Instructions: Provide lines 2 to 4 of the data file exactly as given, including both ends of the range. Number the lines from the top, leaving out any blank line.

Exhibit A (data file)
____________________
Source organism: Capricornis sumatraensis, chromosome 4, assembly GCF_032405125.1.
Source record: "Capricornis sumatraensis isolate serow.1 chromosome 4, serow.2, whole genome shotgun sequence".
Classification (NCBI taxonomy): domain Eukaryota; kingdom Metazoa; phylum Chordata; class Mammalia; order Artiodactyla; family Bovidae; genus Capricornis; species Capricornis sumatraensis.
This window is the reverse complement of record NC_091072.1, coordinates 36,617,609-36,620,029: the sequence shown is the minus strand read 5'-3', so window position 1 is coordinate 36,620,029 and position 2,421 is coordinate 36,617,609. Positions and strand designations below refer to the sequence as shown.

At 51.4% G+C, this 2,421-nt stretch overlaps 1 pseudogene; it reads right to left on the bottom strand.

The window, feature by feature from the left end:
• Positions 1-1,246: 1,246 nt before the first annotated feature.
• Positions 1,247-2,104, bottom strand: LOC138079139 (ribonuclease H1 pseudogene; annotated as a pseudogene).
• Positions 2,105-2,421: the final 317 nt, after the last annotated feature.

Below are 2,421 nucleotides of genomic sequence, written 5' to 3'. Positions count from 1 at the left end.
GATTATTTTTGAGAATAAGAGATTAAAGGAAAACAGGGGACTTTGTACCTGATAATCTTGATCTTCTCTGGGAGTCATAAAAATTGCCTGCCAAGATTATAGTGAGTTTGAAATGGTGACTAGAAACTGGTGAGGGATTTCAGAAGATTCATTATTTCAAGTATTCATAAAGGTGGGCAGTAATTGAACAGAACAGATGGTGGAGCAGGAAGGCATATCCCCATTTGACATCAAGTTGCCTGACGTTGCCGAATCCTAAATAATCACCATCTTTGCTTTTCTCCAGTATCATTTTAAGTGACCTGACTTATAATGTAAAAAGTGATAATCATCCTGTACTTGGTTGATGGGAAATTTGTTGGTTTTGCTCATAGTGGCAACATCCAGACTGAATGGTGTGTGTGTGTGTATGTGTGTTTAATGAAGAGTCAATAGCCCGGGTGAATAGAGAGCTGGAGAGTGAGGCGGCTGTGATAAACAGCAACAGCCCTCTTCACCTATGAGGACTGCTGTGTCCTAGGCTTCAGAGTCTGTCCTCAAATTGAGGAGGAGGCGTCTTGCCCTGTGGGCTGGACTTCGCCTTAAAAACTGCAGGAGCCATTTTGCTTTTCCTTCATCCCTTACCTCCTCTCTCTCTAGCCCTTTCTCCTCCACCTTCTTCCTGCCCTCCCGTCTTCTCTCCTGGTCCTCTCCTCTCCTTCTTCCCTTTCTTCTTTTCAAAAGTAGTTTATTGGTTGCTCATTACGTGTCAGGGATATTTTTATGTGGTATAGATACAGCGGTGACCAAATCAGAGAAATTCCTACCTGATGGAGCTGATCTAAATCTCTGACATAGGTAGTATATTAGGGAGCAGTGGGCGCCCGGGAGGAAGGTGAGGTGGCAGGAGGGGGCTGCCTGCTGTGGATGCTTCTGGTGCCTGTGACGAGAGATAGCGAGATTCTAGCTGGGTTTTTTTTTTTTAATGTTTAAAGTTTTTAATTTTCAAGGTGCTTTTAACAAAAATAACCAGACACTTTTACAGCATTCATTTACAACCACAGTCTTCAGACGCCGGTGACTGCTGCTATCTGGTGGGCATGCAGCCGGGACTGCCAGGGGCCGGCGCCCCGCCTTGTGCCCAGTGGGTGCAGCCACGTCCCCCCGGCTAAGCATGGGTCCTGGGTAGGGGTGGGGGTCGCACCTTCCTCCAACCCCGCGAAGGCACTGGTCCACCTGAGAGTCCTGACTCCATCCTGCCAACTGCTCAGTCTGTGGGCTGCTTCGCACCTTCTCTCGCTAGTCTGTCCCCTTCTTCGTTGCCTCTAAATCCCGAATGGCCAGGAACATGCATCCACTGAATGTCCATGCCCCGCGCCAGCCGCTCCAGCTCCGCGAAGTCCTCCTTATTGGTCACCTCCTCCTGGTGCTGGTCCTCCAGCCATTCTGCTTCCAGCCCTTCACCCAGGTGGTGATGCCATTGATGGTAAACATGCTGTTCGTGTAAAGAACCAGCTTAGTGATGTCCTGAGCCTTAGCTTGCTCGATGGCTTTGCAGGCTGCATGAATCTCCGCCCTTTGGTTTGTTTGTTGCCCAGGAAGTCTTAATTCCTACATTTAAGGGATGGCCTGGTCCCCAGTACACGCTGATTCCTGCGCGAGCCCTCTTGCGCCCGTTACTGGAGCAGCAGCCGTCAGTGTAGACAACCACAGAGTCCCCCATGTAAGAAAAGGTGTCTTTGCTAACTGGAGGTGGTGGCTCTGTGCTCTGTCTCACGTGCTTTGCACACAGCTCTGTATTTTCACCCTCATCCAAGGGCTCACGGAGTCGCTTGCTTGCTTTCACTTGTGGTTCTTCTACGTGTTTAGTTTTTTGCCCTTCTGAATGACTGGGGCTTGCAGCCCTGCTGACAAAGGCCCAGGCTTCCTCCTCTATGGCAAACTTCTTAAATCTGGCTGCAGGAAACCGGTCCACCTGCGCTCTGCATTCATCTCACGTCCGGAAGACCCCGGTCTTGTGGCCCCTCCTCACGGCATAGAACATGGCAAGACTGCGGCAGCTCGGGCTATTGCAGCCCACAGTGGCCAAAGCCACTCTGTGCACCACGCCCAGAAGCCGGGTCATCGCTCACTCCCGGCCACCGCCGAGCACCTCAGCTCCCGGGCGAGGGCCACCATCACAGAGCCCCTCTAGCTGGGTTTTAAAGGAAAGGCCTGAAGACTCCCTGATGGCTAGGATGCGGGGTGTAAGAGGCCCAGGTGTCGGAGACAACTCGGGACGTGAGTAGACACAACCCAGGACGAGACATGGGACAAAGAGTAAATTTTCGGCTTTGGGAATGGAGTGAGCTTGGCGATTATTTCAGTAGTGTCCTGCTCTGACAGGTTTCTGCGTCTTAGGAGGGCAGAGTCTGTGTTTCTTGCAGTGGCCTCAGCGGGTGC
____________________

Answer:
Source record: "Capricornis sumatraensis isolate serow.1 chromosome 4, serow.2, whole genome shotgun sequence".
Classification (NCBI taxonomy): domain Eukaryota; kingdom Metazoa; phylum Chordata; class Mammalia; order Artiodactyla; family Bovidae; genus Capricornis; species Capricornis sumatraensis.
This window is the reverse complement of record NC_091072.1, coordinates 36,617,609-36,620,029: the sequence shown is the minus strand read 5'-3', so window position 1 is coordinate 36,620,029 and position 2,421 is coordinate 36,617,609. Positions and strand designations below refer to the sequence as shown.